When your child's pediatric dentist tells you that he or she has a few cavities in some baby teeth, your initial instinct might be to have the dentist remove the teeth instead of fixing them; this is a common response from parents. However, it is not always the best option. Removing baby teeth before they are ready to come out can present issues with the child's teeth, and this is why dentists will typically suggest removing and filling the cavities found on primary teeth. Here are several things you should know if you are in this position with your child.
What Are the Dangers of Doing Nothing?
One common misconception parents have is that cavities on baby teeth are not a problem. After all, these teeth will simply fall out, so why fix them? This way of thinking is not exactly true though.
When a baby tooth gets decay on it, the decay will not simply stay in the spot it is in. The decay will grow, and this can lead to an infection inside the tooth or roots of the tooth. This can also cause decay to spread onto other teeth. If the decay spreads too far, it could end up reaching the adult teeth located underneath the gums. In this situation, the child would instantly have problems with his or her adult teeth, because they erupt with decay on them already.
While baby teeth are not permanent, they can affect the adult teeth that are there, and your child will only receive one set of adult teeth. If you help the child care for this set of teeth, they could last for an entire lifetime.
When a pediatric dentist finds decay on a baby tooth, it is better to have the decay removed and the tooth filled. This will not only protect that tooth until it falls out, but it will also protect the adult tooth that will eventually replace the baby tooth.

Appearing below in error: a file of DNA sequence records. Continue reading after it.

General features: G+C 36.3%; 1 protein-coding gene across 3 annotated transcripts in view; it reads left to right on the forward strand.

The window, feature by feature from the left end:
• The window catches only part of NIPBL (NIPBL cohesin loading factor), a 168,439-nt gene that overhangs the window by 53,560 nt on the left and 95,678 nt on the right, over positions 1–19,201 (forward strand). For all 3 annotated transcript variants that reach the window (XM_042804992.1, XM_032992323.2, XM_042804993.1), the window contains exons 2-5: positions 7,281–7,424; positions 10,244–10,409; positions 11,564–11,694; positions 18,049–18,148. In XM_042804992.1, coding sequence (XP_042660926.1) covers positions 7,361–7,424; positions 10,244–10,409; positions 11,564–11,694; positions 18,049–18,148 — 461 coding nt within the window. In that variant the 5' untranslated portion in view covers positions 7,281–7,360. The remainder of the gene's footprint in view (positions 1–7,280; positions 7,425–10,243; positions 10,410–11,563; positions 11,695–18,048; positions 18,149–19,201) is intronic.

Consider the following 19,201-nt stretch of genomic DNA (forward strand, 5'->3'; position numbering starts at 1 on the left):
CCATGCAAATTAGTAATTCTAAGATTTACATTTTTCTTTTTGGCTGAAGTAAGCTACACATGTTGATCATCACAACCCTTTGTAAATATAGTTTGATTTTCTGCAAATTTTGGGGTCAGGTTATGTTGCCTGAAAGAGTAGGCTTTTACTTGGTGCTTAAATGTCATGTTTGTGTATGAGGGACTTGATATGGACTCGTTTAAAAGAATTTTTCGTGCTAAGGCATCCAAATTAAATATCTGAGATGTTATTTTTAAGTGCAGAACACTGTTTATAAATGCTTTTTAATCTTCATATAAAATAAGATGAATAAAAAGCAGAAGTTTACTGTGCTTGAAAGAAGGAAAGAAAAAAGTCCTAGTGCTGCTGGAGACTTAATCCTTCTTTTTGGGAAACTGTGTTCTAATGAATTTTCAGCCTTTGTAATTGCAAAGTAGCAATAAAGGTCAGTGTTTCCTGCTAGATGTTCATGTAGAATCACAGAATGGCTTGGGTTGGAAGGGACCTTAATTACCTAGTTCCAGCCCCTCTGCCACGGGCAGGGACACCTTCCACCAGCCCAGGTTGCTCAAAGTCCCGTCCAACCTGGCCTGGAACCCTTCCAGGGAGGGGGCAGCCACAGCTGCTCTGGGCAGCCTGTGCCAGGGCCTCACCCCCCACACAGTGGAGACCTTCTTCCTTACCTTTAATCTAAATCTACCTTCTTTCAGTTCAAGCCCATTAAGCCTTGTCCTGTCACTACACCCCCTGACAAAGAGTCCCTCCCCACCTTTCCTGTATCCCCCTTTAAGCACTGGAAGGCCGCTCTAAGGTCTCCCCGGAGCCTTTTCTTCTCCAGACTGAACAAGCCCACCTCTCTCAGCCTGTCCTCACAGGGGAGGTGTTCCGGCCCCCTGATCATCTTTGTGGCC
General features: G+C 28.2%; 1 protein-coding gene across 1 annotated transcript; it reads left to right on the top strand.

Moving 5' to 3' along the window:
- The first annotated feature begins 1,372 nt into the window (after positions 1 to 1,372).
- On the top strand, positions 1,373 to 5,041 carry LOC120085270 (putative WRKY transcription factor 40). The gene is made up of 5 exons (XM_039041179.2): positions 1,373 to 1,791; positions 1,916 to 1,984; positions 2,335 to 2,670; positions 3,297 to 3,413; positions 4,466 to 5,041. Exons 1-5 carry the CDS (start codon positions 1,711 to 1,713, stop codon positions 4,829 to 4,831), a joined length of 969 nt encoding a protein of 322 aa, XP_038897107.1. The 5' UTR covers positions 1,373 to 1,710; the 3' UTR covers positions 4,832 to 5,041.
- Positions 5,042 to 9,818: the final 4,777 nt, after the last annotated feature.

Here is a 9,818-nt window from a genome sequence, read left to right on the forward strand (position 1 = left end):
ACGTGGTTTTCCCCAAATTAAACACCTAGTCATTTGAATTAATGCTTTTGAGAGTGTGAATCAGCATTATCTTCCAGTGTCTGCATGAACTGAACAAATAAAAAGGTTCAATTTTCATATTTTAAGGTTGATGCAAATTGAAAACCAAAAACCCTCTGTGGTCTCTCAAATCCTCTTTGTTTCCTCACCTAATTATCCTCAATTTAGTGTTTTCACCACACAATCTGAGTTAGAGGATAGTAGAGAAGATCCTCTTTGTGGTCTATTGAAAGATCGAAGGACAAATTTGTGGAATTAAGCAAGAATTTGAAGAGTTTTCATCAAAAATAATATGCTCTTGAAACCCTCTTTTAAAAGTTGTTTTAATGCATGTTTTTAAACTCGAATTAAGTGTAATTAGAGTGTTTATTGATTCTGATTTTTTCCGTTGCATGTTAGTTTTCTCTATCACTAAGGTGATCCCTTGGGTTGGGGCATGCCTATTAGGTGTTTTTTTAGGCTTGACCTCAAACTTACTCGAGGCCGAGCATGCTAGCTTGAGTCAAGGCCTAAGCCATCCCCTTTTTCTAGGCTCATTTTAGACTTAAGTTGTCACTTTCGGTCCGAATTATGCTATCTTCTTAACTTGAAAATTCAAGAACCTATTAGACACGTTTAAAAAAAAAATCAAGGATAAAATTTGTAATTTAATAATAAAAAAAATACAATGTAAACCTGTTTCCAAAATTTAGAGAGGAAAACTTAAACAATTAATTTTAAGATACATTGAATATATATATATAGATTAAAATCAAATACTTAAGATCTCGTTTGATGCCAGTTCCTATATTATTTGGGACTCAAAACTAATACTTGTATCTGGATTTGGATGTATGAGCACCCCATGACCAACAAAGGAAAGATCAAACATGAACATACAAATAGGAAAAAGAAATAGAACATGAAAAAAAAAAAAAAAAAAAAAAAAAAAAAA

What Are the Problems With Extracting Baby Teeth?
The second misconception of cavities on baby teeth is that it is better to simply extract the teeth instead of putting the child through the process of getting fillings. This theory too is not a good one, and your child's dentist is not likely to recommend this option unless it meets one of these conditions:
- The adult tooth is already beginning to erupt.
- The tooth has an extreme amount of decay on it.
- The child's mouth is overcrowded.
If a dentist removes a baby tooth before the adult tooth is ready to erupt, it will pose one major problem, which is an unnecessary gap. When there is a gap in the mouth, the other teeth will begin to shift, tip, and move to fill up that space. This can lead to major misalignments with the teeth, which means your child will most likely need braces.
In addition, when there is a missing tooth, your child may have trouble chewing food or speaking clearly. A missing tooth can also pose an embarrassment issue for some children.
If a baby tooth has to be removed prematurely, a dentist will recommend placing a spacer (also called a space maintainer) in the child's mouth. This is a small device that attaches to the two adjacent teeth, and it is designed to save the gap. If the gap is saved, the adult tooth will have plenty of room to grow into place when it erupts.
When a baby tooth has decay, a pediatric dentist may give you several options, but the best one is typically to fill the tooth. To learn more about this or to find ways to protect your child's teeth, schedule an appointment for your child soon.